Dual language program to debut
by Kathryn Dunn | email@example.com
Mountain View Elementary School will open a dual immersion program for kindergartners this fall, with teachers integrating both English and Spanish curriculums.
Dual language immersion aims to build bilingualism and biliteracy, the district says, as native English and native Spanish speaking students “speaking, reading, writing, adding, subtracting, experimenting and singing” in both languages.
Mountain View principal Rria Cruz-Soto, whose first language is Spanish, remembers entering kindergarten on the East Coast as an English Language Learner.
“I remember relying heavily on a student who spoke Spanish,” she said. “The English dominant speakers will rely on the Spanish dominant speakers to get through. I remember that one student who could help me get through. We’re still friends to this day.”
As a former principal at a dual language elementary school that offered preschool through fifth grade multilingual instruction, Ms. Cruz-Soto said the success of the program relies heavily on maintaining a balanced enrollment.
“Starting at three years old, we offered Spanish only. Then at four years old it was split 50/50,” she said. “It’s very important to have those Spanish speakers in the program.”
Mountain View already has students who speak Spanish and of the 24 students in a typical kindergarten class, half need to be Spanish speakers.
“Our demographics would be able to support filling those seats,” she said
Kindergarten enrollment began February 3, and Ms. Cruz-Soto said there is strong interest in the program with a good amount of folks already filling out the application from schools across Claremont.
Under the leadership of Julie Olesniewicz, assistant superintendent of educational services, the pilot program will offer a kindergarten through third grade tract, with students working in a cohort for the four years.
The program will not replace traditional kindergarten at Mountain View, but rather give another option to Claremont families.
“Next year, those kindergarteners will move to first grade, then the next group would jump into the kindergarten. It’s a dual immersion strand but we will still offer English-only classes as well.”
Students in the dual immersion program are taught using the California State Standards in English and Spanish, the district presented to the school board last week.
Instruction is delivered in kindergarten equally in Spanish and English, with classes made up by half English and half Spanish speaking students.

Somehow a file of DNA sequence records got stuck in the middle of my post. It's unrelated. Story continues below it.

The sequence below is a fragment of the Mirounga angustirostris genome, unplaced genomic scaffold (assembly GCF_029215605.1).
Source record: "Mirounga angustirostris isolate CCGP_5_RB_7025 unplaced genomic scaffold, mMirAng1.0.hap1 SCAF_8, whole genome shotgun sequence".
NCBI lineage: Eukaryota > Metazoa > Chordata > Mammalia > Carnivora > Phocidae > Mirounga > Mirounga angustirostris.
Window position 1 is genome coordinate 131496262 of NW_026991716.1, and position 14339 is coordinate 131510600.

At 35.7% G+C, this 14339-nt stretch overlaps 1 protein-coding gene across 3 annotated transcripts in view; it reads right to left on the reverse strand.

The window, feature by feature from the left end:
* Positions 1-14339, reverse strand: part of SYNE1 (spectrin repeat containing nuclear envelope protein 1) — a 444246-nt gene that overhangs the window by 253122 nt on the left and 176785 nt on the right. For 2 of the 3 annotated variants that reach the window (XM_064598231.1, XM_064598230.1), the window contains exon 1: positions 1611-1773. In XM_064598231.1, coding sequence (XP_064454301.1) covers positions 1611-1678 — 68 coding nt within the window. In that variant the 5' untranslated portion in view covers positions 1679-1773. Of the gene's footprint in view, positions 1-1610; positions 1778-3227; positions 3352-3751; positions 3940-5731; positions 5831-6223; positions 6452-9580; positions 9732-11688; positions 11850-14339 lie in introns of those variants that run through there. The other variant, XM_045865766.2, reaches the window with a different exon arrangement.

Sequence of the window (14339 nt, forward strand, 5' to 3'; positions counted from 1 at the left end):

“By second or third grade, the kids are completely bilingual,” Ms. Cruz-Soto said. “You have students whose parents at home speak no Spanish, but if you’re in a dual language program, where there is fidelity to the program, the kids do become bilingual and biliterate by second grade; even for the kids who never had Spanish in their home. And if they speak Mandarian or Chinese, they leave trilingual. It’s an amazing program.”
According to the district, research shows that fluency in dual languages helps students strengthen cognitive skills, equips them with skills to succeed in a global economy and gives them a competitive edge for college scholarships and career opportunities.
“When they go to high school, they’ll be biliterate in both languages,” Ms. Cruz-Soto said. “When they get to college, saying they’ve participated in a dual language program will be a benefit. It’s very different from just taking a Spanish class where you’re learning the foundations—body parts, food—in a dual immersion class you’re learning curriculum and content in Spanish. You’re doing science and social studies in Spanish.”
CUSD offers this program to any family in the district, regardless on home school assignment, but an application for transfer must be submitted to the district office.
If you are interested in enrolling your child, fill out an application located at Student Services office at 170 W. San Jose Ave., Claremont.
After a review of applications, families and students will have an appointment at Mountain View where the child is assessed to determine his or her native language levels, the district said.
If the district gets more applications than seats available, a lottery will be conducted to determine admission. Priority is given to those who live in the Claremont Unified School District. Those living outside the district will need to complete an “out of district” transfer request.
Ms. Cruz-Soto is thrilled to see the program finally come to fruition.
“The community has been asking for this a long time,” Ms. Cruz-Soto said. “And it’s been a conversation in our district a long time. Coming from the experience, I know how to run a program. I can ensure it will be successful, and I’m really excited to get started.”
For more information, contact CUSD student services at (909) 398-0609.